Dr. Brown received her doctoral degree from The Albert Einstein College of Medicine of Yeshiva University in Microbiology and Immunology. She completed a postdoctoral fellowship in HIV-1 pathogenesis at the Aaron Diamond AIDS Research Center and joined the Department of Neurology at Johns Hopkins University School of Medicine in 2004. Now an Assistant Professor at Hopkins, Dr. Brown’s research is focused on elucidating the role of key macrophage host cell factors that are critical for HIV replication and neuropathogenesis using cellular, molecular, and genetic approaches. Current studies are focused on the role of osteopontin (OPN) in regulating inflammatory signaling pathways and function in macrophages and uncovering the molecular mechanisms by which OPN stimulates HIV replication in this cell type. OPN is upregulated in several neurodegenerative diseases including HIV-associated neurocognitive disorder (HAND) however its role in these pathogenic processes is not understood. Studies are underway to begin to fill this gap in knowledge.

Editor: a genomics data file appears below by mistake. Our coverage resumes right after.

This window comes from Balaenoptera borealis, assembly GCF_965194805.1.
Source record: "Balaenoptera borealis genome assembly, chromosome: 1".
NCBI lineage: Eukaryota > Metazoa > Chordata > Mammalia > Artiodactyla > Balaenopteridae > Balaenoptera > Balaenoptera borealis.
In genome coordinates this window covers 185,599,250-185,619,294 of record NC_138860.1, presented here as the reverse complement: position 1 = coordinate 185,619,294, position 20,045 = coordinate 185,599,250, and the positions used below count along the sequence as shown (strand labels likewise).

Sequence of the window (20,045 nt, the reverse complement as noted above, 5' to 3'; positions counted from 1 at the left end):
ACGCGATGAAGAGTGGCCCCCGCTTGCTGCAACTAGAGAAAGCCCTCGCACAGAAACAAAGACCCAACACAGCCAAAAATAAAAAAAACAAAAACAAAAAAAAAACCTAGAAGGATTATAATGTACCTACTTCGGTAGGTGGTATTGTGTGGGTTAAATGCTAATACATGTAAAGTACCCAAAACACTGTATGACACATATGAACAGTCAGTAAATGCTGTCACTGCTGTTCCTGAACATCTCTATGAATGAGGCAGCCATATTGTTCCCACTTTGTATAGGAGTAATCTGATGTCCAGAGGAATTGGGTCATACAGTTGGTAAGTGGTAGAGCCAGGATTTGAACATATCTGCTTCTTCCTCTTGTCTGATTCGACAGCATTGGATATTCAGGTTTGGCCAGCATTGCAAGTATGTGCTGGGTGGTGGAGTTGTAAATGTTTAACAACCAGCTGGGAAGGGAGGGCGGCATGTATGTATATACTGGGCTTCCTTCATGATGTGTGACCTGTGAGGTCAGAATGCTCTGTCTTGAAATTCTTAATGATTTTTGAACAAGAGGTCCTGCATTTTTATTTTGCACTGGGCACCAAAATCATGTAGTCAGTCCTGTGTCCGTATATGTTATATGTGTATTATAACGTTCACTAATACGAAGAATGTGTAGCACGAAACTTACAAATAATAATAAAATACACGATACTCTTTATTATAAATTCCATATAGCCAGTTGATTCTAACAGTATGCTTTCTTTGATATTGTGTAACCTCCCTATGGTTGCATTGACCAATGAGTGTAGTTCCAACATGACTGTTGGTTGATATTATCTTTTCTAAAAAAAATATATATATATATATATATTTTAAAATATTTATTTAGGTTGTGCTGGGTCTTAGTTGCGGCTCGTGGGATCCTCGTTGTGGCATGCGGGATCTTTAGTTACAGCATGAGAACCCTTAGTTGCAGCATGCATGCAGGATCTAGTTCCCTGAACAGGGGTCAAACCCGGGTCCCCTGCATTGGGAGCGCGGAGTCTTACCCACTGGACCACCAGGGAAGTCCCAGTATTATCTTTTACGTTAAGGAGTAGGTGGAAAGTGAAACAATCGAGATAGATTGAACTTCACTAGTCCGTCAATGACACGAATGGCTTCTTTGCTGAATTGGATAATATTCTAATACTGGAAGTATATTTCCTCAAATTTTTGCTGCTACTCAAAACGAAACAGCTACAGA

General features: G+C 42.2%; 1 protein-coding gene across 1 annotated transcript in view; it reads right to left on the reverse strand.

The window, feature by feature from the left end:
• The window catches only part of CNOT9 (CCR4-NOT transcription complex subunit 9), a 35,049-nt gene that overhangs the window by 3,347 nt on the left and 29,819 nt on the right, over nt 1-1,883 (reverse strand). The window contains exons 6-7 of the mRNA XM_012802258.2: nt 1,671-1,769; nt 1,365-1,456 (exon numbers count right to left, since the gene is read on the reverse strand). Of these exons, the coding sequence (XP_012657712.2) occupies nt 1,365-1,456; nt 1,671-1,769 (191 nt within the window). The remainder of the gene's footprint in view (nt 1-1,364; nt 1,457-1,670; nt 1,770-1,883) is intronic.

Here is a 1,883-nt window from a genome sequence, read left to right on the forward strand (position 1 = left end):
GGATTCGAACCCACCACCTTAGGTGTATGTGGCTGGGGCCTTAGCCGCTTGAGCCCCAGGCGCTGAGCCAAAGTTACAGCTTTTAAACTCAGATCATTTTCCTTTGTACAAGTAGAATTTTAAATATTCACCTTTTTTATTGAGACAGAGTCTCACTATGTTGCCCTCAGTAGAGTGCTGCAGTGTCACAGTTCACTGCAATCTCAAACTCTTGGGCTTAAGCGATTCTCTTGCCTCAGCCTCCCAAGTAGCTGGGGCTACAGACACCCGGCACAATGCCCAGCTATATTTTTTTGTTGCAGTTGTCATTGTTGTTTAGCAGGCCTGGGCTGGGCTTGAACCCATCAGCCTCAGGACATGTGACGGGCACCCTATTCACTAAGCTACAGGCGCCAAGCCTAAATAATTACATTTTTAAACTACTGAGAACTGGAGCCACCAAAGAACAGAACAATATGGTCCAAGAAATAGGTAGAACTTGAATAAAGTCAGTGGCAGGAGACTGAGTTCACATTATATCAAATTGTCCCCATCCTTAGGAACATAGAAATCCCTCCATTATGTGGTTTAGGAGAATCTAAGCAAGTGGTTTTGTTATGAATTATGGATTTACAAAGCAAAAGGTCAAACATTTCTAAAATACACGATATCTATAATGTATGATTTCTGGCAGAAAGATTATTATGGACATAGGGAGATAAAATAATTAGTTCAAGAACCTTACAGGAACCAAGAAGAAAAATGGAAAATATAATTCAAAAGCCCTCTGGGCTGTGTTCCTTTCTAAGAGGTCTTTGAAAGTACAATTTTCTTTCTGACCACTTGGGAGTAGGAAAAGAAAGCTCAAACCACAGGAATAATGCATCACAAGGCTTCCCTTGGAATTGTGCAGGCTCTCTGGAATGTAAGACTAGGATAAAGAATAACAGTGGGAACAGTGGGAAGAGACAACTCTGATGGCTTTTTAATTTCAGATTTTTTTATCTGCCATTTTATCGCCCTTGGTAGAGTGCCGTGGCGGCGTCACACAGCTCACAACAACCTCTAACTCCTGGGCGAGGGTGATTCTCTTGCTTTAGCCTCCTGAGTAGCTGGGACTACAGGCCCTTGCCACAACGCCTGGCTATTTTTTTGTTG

Combination antiviral therapy is effective at suppressing HIV in the periphery, but the continued high prevalence of HIV-associated neurocognitive disorder (HAND) strongly suggests that HIV persistence predominantly in macrophages and microglia in the central nervous system (CNS) contributes to neuropathogenic processes. A second active area of investigation is to identify and study the molecular mechanisms for the establishment and maintenance of latent HIV reservoirs in tissue macrophages/microglia. In this regard, Dr. Brown and colleagues developed an in vitro model to study HIV latency and persistence in primary human monocyte-derived macrophages that is amenable to technologies capable of analyzing cells at the resolution of single-cells.